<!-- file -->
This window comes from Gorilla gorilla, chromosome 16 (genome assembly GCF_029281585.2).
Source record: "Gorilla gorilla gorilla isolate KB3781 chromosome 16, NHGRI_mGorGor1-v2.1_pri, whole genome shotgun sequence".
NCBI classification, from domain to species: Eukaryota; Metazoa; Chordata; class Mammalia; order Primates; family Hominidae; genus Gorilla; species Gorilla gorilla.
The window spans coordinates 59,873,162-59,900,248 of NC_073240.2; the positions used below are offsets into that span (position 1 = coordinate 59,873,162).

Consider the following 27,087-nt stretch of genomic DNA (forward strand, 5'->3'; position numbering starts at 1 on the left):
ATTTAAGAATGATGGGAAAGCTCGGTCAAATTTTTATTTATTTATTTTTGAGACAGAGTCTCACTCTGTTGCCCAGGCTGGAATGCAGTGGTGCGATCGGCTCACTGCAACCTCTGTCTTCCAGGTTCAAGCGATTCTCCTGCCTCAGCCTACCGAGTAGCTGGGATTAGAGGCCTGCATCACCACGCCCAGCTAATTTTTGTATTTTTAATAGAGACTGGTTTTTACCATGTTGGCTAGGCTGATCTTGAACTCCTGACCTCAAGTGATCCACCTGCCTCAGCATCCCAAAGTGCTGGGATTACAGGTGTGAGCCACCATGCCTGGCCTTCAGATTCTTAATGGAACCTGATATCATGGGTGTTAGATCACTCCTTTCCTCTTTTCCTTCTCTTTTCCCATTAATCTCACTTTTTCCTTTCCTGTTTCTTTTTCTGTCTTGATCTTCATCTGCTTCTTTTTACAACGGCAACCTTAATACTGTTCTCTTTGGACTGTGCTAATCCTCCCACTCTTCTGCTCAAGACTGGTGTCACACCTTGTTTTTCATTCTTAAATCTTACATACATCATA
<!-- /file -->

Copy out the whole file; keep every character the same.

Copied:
This window comes from Gorilla gorilla, chromosome 16 (genome assembly GCF_029281585.2).
Source record: "Gorilla gorilla gorilla isolate KB3781 chromosome 16, NHGRI_mGorGor1-v2.1_pri, whole genome shotgun sequence".
NCBI classification, from domain to species: Eukaryota; Metazoa; Chordata; class Mammalia; order Primates; family Hominidae; genus Gorilla; species Gorilla gorilla.
The window spans coordinates 59,873,162-59,900,248 of NC_073240.2; the positions used below are offsets into that span (position 1 = coordinate 59,873,162).

Consider the following 27,087-nt stretch of genomic DNA (forward strand, 5'->3'; position numbering starts at 1 on the left):
ATTTAAGAATGATGGGAAAGCTCGGTCAAATTTTTATTTATTTATTTTTGAGACAGAGTCTCACTCTGTTGCCCAGGCTGGAATGCAGTGGTGCGATCGGCTCACTGCAACCTCTGTCTTCCAGGTTCAAGCGATTCTCCTGCCTCAGCCTACCGAGTAGCTGGGATTAGAGGCCTGCATCACCACGCCCAGCTAATTTTTGTATTTTTAATAGAGACTGGTTTTTACCATGTTGGCTAGGCTGATCTTGAACTCCTGACCTCAAGTGATCCACCTGCCTCAGCATCCCAAAGTGCTGGGATTACAGGTGTGAGCCACCATGCCTGGCCTTCAGATTCTTAATGGAACCTGATATCATGGGTGTTAGATCACTCCTTTCCTCTTTTCCTTCTCTTTTCCCATTAATCTCACTTTTTCCTTTCCTGTTTCTTTTTCTGTCTTGATCTTCATCTGCTTCTTTTTACAACGGCAACCTTAATACTGTTCTCTTTGGACTGTGCTAATCCTCCCACTCTTCTGCTCAAGACTGGTGTCACACCTTGTTTTTCATTCTTAAATCTTACATACATCATA